PM Modi inaugurates World Dairy Summit 2022

12 September, 2022 | Vaishali Sharma

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The IDF World Dairy Summit (IDF WDS) 2022 was officially opened on Monday by Prime Minister Narendra Modi at the India Expo Centre and Mart in Greater Noida. PM Modi also went to the India Expo Cen...

The IDF World Dairy Summit (IDF WDS) 2022 was officially opened on Monday by Prime Minister Narendra Modi at the India Expo Centre and Mart in Greater Noida.

PM Modi also went to the India Expo Center and Mart to check out an exhibition. Speaking at the World Diary Summit 2022, Union Minister Purshottam Rupala said that it has been organised in India for the first time in 48 years.

“World Diary Summit 2022 has been organized after over 48 years in India. Our milk production is 220 million tonnes today. We are in the position to export surplus milk, in line with the ‘Aatma Nirbhar Bharat,” he said.

The four-day IDF WDS 2022, which is being held from September 12 to 15, according to the Prime Minister’s Office, is a gathering of international and Indian dairy stakeholders, including industry leaders, experts, farmers, and policy planners, who are focused on the theme “Dairy for Nutrition and Livelihood.”

IDF WDS 2022 is anticipated to draw over 1,500 participants from 50 nations. The most recent such summit took place in India in 1974, which was around 50 years ago.

“The Indian dairy industry is unique in the sense that it is based on a cooperative model that empowers small and marginal dairy farmers, especially women. Driven by the vision of the Prime Minister, the government has taken multiple steps for the betterment of the dairy sector resulting in an increase of milk production by more than 44 per cent in the last eight years,” said the PMO.

“The success story of the Indian dairy industry, accounting for about 23 per cent of global milk, producing around 210 million tonnes annually, and empowering more than 8 crore dairy farmers, will be showcased at the IDF WDS 2022,” it said.

Additionally, the conference would assist Indian dairy producers in learning about international best practises.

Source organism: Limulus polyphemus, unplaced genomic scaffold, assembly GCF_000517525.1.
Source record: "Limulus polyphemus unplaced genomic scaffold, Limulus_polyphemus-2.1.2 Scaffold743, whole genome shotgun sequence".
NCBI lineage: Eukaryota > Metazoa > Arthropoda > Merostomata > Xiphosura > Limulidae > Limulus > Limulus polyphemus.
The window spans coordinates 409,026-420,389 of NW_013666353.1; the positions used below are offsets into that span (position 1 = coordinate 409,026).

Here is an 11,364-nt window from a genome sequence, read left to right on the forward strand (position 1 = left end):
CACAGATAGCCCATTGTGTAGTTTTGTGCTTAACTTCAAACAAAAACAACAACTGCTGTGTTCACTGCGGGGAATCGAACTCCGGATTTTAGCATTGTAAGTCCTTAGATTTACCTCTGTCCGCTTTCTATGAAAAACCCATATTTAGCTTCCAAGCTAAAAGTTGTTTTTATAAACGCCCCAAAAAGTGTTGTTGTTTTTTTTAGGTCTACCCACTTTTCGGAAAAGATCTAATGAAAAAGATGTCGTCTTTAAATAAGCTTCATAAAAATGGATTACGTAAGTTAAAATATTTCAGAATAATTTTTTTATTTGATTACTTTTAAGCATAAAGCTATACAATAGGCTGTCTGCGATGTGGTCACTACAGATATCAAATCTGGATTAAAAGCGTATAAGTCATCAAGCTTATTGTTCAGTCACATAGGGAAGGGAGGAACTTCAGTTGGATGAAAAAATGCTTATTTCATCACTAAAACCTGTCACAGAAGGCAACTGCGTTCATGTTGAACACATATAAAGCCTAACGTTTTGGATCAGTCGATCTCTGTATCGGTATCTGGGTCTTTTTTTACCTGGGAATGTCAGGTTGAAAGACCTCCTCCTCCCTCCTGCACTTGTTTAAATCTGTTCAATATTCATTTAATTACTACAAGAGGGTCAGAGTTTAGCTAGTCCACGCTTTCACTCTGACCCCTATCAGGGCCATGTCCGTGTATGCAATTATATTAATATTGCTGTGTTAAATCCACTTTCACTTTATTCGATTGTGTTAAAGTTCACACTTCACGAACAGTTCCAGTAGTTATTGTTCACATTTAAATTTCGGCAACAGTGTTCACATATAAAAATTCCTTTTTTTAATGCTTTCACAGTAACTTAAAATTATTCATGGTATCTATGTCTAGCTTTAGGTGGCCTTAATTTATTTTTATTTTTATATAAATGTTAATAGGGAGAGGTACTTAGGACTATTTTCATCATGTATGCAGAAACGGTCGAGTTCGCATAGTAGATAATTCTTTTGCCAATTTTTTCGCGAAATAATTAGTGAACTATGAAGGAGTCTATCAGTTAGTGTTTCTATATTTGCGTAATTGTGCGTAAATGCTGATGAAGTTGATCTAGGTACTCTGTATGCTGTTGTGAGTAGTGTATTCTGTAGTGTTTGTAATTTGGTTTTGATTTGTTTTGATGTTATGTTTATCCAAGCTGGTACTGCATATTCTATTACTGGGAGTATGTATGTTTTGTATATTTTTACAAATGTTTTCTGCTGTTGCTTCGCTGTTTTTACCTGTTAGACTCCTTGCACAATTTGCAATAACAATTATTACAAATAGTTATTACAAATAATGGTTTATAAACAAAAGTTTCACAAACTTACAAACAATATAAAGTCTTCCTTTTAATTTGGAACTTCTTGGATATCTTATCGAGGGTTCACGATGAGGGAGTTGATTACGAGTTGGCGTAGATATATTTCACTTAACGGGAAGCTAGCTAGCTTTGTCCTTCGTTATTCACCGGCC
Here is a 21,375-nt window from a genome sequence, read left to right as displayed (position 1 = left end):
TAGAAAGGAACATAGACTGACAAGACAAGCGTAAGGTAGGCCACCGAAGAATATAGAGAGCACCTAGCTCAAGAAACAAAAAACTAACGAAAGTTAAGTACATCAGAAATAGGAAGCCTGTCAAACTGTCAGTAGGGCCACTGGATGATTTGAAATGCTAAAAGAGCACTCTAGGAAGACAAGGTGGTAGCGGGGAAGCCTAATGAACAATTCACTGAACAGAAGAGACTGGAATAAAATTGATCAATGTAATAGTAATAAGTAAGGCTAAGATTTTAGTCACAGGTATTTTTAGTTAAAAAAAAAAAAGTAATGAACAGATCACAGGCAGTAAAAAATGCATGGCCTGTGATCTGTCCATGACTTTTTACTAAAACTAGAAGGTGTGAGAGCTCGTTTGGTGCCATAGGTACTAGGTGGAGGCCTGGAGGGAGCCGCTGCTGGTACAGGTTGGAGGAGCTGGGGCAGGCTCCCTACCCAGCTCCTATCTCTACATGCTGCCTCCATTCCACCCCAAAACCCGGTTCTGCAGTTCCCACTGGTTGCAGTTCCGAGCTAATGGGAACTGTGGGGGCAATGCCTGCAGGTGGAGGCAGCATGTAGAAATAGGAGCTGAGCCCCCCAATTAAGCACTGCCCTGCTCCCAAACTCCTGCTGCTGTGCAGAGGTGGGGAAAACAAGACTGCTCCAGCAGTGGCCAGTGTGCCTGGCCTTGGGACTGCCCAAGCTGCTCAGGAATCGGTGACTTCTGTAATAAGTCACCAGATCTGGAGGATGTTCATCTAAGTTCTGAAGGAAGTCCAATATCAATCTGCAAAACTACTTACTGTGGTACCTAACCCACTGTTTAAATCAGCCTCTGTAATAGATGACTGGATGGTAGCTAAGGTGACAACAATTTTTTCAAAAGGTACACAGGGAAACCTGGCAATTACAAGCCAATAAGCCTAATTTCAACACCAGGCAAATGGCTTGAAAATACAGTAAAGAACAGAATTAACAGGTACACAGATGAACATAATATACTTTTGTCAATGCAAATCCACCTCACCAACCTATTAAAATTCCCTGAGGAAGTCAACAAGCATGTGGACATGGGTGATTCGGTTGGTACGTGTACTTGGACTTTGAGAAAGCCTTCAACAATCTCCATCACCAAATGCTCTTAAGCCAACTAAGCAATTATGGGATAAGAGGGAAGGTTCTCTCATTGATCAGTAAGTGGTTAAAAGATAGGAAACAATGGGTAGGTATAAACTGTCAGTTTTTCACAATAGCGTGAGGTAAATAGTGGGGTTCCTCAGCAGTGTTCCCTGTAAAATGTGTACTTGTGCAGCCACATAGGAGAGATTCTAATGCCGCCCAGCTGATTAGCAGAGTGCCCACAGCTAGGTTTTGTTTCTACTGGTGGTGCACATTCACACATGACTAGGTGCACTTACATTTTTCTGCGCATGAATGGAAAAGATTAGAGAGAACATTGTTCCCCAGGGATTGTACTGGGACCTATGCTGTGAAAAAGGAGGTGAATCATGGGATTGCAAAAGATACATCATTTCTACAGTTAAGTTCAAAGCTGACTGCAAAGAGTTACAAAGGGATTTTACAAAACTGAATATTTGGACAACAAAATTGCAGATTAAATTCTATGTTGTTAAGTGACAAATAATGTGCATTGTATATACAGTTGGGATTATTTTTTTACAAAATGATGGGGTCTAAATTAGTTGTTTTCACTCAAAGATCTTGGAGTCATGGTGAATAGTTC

Parshottam Rupala, the Minister of Fisheries, Animal Husbandry, and Dairy, as well as Chief Minister M. Yogi Adityanath, were in attendance.

Given that India is currently the world’s largest producer of milk, the development of the dairy industry there and the outstanding role dairy cooperatives have played since the beginning of Operation Flood form an essential element of the country’s developmental narrative.

India makes about 21% of the world’s milk output.

It is crucial to remember that India’s dairy industry was in a very different scenario in the 1950s and 1960s when the country had a severe milk shortage and relied heavily on imports.

Despite having the biggest number of cattle in the world, the country produced less than 21 million tonnes of milk annually, and the industry was fighting to survive.

According to a Wednesday statement from the Ministry of Fisheries, Animal Husbandry and Dairy, the annual compound growth rate in milk production during the first decade following independence was 1.64 percent, falling to 1.15 percent throughout the 1960s.

Only 124 grammes of milk were consumed daily per person in the country in 1950–1951. This amount fell to 107 grammes per day by 1970, one of the lowest in the whole globe and much below the minimally advised dietary guidelines.

Despite having the biggest number of cattle in the world, the country produced less than 21 million tonnes of milk annually, and the industry was fighting to survive.

According to a Wednesday statement from the Ministry of Fisheries, Animal Husbandry and Dairy, the annual compound growth rate in milk production during the first decade following independence was 1.64 percent, falling to 1.15 percent throughout the 1960s.

Only 124 grammes of milk were consumed daily per person in the country in 1950–1951. This amount fell to 107 grammes per day by 1970, one of the lowest in the whole globe and much below the minimally advised dietary guidelines.

 The sector is an important job provider, especially for women, and plays a leading role in women’s empowerment. 

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